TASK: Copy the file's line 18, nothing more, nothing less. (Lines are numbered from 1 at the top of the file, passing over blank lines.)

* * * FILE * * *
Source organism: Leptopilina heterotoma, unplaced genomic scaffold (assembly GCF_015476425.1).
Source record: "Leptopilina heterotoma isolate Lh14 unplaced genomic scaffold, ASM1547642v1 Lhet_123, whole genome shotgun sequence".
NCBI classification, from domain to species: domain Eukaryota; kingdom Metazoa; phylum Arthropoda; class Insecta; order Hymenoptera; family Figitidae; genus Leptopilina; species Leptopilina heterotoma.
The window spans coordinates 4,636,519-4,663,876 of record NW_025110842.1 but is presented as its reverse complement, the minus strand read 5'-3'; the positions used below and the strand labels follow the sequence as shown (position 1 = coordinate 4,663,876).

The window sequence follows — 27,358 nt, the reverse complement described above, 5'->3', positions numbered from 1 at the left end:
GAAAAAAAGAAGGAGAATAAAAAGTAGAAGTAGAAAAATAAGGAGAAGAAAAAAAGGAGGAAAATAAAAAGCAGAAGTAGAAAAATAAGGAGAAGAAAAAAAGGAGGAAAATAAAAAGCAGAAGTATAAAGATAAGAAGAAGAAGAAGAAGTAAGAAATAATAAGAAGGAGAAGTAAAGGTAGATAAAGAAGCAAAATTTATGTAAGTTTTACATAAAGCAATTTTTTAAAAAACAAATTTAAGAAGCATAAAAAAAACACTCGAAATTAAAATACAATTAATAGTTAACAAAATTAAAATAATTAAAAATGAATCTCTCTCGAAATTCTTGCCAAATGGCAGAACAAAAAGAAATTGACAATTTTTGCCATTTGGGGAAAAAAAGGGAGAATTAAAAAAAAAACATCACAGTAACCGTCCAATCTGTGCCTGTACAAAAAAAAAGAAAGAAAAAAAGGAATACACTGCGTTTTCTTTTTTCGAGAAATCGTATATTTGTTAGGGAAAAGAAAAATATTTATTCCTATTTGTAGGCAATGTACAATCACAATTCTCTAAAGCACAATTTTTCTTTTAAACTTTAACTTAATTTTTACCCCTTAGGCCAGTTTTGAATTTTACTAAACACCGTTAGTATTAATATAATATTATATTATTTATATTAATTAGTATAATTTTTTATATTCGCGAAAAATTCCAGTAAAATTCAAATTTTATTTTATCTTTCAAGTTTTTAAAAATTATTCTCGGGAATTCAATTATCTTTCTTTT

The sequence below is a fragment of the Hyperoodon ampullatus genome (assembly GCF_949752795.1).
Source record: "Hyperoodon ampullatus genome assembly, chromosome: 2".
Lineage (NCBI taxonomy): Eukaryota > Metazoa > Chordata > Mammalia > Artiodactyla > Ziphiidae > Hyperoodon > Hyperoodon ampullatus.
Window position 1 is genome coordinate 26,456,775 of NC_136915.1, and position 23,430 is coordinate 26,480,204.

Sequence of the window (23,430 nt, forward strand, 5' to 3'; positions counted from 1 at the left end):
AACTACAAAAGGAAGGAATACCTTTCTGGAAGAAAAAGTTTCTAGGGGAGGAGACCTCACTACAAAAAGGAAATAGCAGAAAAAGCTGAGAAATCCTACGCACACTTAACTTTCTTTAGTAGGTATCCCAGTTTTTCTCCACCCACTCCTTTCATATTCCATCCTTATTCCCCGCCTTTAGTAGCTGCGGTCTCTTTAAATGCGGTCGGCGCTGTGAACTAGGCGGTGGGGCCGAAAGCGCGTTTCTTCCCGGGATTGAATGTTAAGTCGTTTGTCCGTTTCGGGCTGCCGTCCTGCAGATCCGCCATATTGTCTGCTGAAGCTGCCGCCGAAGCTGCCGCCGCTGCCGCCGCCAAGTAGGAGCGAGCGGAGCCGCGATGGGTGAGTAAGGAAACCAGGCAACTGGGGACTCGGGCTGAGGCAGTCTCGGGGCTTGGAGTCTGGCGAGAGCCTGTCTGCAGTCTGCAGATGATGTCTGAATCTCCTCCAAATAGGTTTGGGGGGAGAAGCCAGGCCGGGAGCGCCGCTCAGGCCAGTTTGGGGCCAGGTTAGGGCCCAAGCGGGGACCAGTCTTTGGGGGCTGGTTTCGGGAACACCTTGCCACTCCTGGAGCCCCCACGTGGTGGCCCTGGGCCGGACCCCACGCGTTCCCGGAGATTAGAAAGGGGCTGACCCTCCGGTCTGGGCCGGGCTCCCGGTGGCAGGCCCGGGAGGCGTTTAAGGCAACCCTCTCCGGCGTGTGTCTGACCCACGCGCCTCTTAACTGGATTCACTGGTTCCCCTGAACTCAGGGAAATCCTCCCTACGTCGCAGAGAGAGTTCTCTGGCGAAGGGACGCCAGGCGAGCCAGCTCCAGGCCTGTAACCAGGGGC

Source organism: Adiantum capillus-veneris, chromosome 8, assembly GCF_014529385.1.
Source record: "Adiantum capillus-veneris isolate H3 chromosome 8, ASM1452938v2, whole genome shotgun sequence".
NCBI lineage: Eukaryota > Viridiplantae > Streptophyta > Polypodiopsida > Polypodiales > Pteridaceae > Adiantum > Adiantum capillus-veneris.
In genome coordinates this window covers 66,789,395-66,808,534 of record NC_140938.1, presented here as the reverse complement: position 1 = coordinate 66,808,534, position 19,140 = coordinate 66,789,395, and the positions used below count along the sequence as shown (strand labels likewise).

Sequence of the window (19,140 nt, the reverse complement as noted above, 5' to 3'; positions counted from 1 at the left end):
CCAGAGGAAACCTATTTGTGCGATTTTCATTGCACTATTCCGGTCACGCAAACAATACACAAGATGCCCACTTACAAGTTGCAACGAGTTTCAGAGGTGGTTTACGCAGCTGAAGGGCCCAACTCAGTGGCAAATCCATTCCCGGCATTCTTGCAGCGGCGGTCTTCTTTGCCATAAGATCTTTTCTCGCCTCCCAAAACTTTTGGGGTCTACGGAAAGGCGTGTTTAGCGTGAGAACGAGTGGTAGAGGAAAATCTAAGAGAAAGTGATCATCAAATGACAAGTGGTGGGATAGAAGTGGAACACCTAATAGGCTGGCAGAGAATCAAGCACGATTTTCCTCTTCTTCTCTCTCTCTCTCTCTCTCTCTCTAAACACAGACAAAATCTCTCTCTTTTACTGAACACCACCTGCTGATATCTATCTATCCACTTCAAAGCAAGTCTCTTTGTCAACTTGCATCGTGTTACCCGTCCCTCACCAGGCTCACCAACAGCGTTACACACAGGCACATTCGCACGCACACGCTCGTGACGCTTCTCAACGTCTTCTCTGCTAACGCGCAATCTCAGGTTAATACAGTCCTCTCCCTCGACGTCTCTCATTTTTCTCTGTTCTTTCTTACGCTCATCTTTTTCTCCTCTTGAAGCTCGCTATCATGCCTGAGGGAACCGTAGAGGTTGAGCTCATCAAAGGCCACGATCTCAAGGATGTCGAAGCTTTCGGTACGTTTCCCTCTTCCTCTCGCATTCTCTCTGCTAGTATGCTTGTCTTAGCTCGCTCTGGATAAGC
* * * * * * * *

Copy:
CCAGAGGAAACCTATTTGTGCGATTTTCATTGCACTATTCCGGTCACGCAAACAATACACAAGATGCCCACTTACAAGTTGCAACGAGTTTCAGAGGTGGTTTACGCAGCTGAAGGGCCCAACTCAGTGGCAAATCCATTCCCGGCATTCTTGCAGCGGCGGTCTTCTTTGCCATAAGATCTTTTCTCGCCTCCCAAAACTTTTGGGGTCTACGGAAAGGCGTGTTTAGCGTGAGAACGAGTGGTAGAGGAAAATCTAAGAGAAAGTGATCATCAAATGACAAGTGGTGGGATAGAAGTGGAACACCTAATAGGCTGGCAGAGAATCAAGCACGATTTTCCTCTTCTTCTCTCTCTCTCTCTCTCTCTCTCTAAACACAGACAAAATCTCTCTCTTTTACTGAACACCACCTGCTGATATCTATCTATCCACTTCAAAGCAAGTCTCTTTGTCAACTTGCATCGTGTTACCCGTCCCTCACCAGGCTCACCAACAGCGTTACACACAGGCACATTCGCACGCACACGCTCGTGACGCTTCTCAACGTCTTCTCTGCTAACGCGCAATCTCAGGTTAATACAGTCCTCTCCCTCGACGTCTCTCATTTTTCTCTGTTCTTTCTTACGCTCATCTTTTTCTCCTCTTGAAGCTCGCTATCATGCCTGAGGGAACCGTAGAGGTTGAGCTCATCAAAGGCCACGATCTCAAGGATGTCGAAGCTTTCGGTACGTTTCCCTCTTCCTCTCGCATTCTCTCTGCTAGTATGCTTGTCTTAGCTCGCTCTGGATAAGC